Re: Removing a leader
Steven G. Tyler (sgtyler@EROLS.COM)
Thu, 2 Oct 1997 11:31:11 -0400
Need advice? Sure:
Let's recap: the unit was approached by an individual with physical
limitations, including disclosed hemophilia and undisclosed HIV+. The
Scouter has (presumably) served acceptably since then.
Now, his HIV+ status has been discovered (you didn't say how this
information came to light -- could be a story there, too), and,
"needless to say," at least some of the other Scouters and parents are
Stop there for a moment.
Why are they ballistic? Is it just because the Scouter did not
voluntarily disclose (even when more or less directly asked) his status,
or is it merely the fact that he is HIV+? If the former, the "advice"
is simple and straightforward: the Troop leadership needs to sit down
with this Scouter, get an acknowledgment from him of his omission or
deception, and work out a plan to accommodate his condition. That plan
may include limitations on what activities he can participate in,
protective measures and protocols to be implemented, and education of
all those who need to know his status (which, at a guess, would be all
of the Scouts and Scouters, and probably the parents as well).
However, without knowing the persons involved at all, I'd bet, from your
post, that it is the latter reaction that is driving the urgency of your
request, and I will so assume.
First, your post leaves me very sad. I thought most of this reaction had
played itself out several years ago, and that most people had achieved a
level of understanding (if not true comfort) about the HIV+ amongst us
(but then again, I do tend to think better of my fellows than experience
would counsel), especially now that HIV+ is no longer necessarily a
death sentence. Sure, as a parent I can understand the desire to keep my
kids as far away from the potential for life-threatening illness, but
let's face it, there's no place to run, no place to hide, and in any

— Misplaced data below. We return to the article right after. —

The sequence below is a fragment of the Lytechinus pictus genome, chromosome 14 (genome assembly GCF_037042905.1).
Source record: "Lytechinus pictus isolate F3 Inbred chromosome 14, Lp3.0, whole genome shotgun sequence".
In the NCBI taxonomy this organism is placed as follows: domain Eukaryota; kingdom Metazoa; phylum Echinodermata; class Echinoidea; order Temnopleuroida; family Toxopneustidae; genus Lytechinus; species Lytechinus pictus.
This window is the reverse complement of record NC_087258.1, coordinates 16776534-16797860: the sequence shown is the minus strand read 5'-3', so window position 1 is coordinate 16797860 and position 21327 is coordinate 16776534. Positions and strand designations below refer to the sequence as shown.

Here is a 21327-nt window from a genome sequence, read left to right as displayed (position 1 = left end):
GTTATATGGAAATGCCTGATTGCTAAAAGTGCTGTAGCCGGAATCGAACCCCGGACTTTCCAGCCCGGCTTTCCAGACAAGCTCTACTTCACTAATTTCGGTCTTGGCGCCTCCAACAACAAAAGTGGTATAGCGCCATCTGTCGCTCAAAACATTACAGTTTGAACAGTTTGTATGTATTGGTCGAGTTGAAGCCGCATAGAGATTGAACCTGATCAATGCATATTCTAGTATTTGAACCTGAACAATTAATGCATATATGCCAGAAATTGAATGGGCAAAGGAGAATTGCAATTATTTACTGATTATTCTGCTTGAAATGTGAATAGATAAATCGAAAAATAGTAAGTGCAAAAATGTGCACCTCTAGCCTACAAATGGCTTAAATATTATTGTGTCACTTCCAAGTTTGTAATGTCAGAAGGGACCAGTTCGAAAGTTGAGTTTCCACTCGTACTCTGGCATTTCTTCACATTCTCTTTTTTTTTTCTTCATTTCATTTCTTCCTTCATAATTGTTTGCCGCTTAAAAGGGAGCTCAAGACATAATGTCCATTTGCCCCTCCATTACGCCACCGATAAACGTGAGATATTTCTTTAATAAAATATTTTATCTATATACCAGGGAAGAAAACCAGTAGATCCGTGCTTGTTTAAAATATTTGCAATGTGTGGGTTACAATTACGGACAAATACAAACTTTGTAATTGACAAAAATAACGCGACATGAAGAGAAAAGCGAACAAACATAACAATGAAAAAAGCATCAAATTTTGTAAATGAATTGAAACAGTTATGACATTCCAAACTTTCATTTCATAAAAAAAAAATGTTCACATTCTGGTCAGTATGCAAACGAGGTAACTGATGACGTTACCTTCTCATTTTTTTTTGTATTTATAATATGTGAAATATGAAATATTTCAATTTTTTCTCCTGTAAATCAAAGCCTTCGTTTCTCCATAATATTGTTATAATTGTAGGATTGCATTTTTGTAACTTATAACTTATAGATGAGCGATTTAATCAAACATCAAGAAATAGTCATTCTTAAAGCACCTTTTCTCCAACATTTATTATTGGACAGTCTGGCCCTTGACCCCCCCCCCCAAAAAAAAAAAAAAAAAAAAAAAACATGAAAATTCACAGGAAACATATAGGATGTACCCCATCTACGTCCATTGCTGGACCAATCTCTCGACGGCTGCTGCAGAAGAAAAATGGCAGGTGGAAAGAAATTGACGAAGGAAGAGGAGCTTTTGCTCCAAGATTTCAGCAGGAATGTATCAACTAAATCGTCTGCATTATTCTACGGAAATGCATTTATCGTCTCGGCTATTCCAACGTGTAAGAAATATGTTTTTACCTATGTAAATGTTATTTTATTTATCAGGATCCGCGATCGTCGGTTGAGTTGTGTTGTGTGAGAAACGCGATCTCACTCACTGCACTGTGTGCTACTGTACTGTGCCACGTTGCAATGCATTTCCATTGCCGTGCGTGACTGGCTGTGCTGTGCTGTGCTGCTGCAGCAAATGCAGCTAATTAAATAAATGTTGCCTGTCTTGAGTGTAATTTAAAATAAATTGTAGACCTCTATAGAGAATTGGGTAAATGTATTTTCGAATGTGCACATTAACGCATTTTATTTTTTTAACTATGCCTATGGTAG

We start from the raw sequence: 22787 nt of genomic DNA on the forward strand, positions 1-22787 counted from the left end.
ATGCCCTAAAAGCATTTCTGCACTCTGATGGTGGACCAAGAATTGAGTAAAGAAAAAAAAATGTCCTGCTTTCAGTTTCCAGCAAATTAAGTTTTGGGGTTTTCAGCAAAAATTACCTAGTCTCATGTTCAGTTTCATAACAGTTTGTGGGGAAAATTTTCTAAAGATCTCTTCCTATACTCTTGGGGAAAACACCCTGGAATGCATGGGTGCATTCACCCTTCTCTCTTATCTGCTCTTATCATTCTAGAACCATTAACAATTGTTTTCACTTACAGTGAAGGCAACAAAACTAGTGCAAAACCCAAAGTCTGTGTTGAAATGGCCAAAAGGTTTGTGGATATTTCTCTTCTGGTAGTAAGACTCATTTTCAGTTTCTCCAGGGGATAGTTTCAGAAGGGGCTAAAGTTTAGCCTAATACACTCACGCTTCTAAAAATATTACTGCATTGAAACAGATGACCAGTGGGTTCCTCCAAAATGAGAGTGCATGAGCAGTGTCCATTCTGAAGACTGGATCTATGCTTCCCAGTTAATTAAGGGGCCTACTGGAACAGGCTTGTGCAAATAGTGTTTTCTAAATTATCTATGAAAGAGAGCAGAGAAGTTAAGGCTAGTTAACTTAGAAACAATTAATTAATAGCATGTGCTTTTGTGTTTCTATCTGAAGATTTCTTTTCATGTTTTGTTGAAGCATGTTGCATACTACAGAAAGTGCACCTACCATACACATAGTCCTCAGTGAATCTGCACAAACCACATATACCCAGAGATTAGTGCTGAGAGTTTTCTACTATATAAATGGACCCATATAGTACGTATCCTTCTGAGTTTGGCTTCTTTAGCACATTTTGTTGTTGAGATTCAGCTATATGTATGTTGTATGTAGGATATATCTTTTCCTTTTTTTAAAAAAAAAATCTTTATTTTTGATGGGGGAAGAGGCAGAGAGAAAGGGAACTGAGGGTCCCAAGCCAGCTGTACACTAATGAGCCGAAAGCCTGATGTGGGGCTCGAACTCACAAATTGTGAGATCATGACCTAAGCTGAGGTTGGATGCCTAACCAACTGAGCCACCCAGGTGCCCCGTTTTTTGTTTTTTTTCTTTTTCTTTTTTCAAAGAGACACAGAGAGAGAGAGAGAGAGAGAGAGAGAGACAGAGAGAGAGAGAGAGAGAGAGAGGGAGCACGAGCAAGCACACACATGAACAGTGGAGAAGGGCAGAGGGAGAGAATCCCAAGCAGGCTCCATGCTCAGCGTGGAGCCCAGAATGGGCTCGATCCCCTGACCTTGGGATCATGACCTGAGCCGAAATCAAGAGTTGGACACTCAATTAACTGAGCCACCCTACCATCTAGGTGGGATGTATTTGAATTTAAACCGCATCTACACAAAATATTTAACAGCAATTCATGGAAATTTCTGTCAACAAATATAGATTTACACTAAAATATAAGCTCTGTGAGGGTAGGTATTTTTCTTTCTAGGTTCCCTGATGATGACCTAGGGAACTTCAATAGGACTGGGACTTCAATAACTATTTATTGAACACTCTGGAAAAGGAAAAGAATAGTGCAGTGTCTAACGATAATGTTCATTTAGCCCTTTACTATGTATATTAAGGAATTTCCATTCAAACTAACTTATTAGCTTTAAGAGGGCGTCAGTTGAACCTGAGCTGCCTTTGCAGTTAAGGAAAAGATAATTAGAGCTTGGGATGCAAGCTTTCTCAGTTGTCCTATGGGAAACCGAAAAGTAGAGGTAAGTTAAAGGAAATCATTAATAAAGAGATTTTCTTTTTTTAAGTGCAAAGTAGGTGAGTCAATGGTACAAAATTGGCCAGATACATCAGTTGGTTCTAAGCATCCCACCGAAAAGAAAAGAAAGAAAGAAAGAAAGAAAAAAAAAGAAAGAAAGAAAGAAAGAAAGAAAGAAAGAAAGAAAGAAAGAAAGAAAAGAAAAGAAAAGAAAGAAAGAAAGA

event, there's no "stoning the leper" merit badge.
My advice? What is needed, IMHO, is a measure of empathy and
compassion, coupled with a hard-headed pragmatism, to develop a plan to
permit this Scouter to REMAIN in the unit. Oh, sure, you can prattle
about his dishonesty -- but given the evident reaction, can you really
blame him for trying to avoid the irrational prejudices of others, as
your unit has so clearly demonstrated still exists?
My $.02? It does not surprise me (although I am a bit saddened) that BSA
does not have a "policy" that would encourage units to chuck an HIV+
Scouter, nor, from what you say, a policy supporting HIV+ Scouts and
Scouters. Nor am I surprised that the charter organization is weaseling
as well, asking that you clean up the situation by dumping the Scouter,
without even the decency to put its request in writing. While I have
little sympathy for those who abuse the legal system with frivolous
suits, it is exactly this combination of prejudice and cowardice that
makes me glad there is a court system available to put the "fear of God"
in those who try to find a way to not do the right thing.
Patrick, no offense intended, but your unit either needs to decide to
support this Scouter, make a reasonable plan, and help those struggling
with the issues presented, or it can join those scuttling about, looking
for a way to ditch this Scouter without being held accountable. Not an
easy choice, but an obvious one if you and your unit gives more than lip
service to the principles of Scouting. I hope you make the right choice.
Steve on Cattail Creek
Terry Howerton Sakima Group, Inc. SCOUTER Magazine Kansas City